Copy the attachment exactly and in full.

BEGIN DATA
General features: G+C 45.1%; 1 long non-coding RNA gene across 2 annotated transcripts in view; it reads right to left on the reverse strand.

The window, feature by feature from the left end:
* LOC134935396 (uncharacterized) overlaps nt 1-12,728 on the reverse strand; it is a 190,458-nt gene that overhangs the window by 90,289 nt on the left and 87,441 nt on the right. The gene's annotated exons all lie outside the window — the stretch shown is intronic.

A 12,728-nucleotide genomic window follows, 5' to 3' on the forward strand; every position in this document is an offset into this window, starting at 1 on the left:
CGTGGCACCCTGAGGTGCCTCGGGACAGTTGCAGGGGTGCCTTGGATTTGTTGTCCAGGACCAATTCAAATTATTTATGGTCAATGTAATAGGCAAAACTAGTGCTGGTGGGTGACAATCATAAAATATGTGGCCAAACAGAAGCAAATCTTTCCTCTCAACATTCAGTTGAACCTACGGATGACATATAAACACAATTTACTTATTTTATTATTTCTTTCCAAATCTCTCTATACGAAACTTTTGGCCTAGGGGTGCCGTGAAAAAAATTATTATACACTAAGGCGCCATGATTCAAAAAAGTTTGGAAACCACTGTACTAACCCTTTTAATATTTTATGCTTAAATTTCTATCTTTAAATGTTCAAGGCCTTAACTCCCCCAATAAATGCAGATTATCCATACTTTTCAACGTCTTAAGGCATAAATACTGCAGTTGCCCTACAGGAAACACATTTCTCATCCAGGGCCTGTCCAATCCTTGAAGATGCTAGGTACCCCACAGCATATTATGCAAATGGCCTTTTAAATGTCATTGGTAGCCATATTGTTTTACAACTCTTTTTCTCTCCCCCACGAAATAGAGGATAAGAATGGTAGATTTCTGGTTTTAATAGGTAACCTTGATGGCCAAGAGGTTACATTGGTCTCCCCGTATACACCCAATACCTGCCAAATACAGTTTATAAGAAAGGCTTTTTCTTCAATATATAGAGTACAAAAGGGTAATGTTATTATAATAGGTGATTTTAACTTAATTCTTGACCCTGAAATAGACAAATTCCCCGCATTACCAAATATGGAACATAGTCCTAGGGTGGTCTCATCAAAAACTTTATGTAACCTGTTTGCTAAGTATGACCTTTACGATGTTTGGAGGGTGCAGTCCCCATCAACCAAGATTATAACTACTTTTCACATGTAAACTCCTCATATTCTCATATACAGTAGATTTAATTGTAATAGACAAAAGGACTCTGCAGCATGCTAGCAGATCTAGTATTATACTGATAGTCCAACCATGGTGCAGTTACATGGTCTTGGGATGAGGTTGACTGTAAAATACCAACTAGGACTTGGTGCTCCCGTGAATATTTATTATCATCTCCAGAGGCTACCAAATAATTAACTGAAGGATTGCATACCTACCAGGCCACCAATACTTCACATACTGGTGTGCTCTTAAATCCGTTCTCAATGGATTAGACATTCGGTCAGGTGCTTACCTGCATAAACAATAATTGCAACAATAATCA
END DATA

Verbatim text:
General features: G+C 45.1%; 1 long non-coding RNA gene across 2 annotated transcripts in view; it reads right to left on the reverse strand.

The window, feature by feature from the left end:
* LOC134935396 (uncharacterized) overlaps nt 1-12,728 on the reverse strand; it is a 190,458-nt gene that overhangs the window by 90,289 nt on the left and 87,441 nt on the right. The gene's annotated exons all lie outside the window — the stretch shown is intronic.

A 12,728-nucleotide genomic window follows, 5' to 3' on the forward strand; every position in this document is an offset into this window, starting at 1 on the left:
CGTGGCACCCTGAGGTGCCTCGGGACAGTTGCAGGGGTGCCTTGGATTTGTTGTCCAGGACCAATTCAAATTATTTATGGTCAATGTAATAGGCAAAACTAGTGCTGGTGGGTGACAATCATAAAATATGTGGCCAAACAGAAGCAAATCTTTCCTCTCAACATTCAGTTGAACCTACGGATGACATATAAACACAATTTACTTATTTTATTATTTCTTTCCAAATCTCTCTATACGAAACTTTTGGCCTAGGGGTGCCGTGAAAAAAATTATTATACACTAAGGCGCCATGATTCAAAAAAGTTTGGAAACCACTGTACTAACCCTTTTAATATTTTATGCTTAAATTTCTATCTTTAAATGTTCAAGGCCTTAACTCCCCCAATAAATGCAGATTATCCATACTTTTCAACGTCTTAAGGCATAAATACTGCAGTTGCCCTACAGGAAACACATTTCTCATCCAGGGCCTGTCCAATCCTTGAAGATGCTAGGTACCCCACAGCATATTATGCAAATGGCCTTTTAAATGTCATTGGTAGCCATATTGTTTTACAACTCTTTTTCTCTCCCCCACGAAATAGAGGATAAGAATGGTAGATTTCTGGTTTTAATAGGTAACCTTGATGGCCAAGAGGTTACATTGGTCTCCCCGTATACACCCAATACCTGCCAAATACAGTTTATAAGAAAGGCTTTTTCTTCAATATATAGAGTACAAAAGGGTAATGTTATTATAATAGGTGATTTTAACTTAATTCTTGACCCTGAAATAGACAAATTCCCCGCATTACCAAATATGGAACATAGTCCTAGGGTGGTCTCATCAAAAACTTTATGTAACCTGTTTGCTAAGTATGACCTTTACGATGTTTGGAGGGTGCAGTCCCCATCAACCAAGATTATAACTACTTTTCACATGTAAACTCCTCATATTCTCATATACAGTAGATTTAATTGTAATAGACAAAAGGACTCTGCAGCATGCTAGCAGATCTAGTATTATACTGATAGTCCAACCATGGTGCAGTTACATGGTCTTGGGATGAGGTTGACTGTAAAATACCAACTAGGACTTGGTGCTCCCGTGAATATTTATTATCATCTCCAGAGGCTACCAAATAATTAACTGAAGGATTGCATACCTACCAGGCCACCAATACTTCACATACTGGTGTGCTCTTAAATCCGTTCTCAATGGATTAGACATTCGGTCAGGTGCTTACCTGCATAAACAATAATTGCAACAATAATCA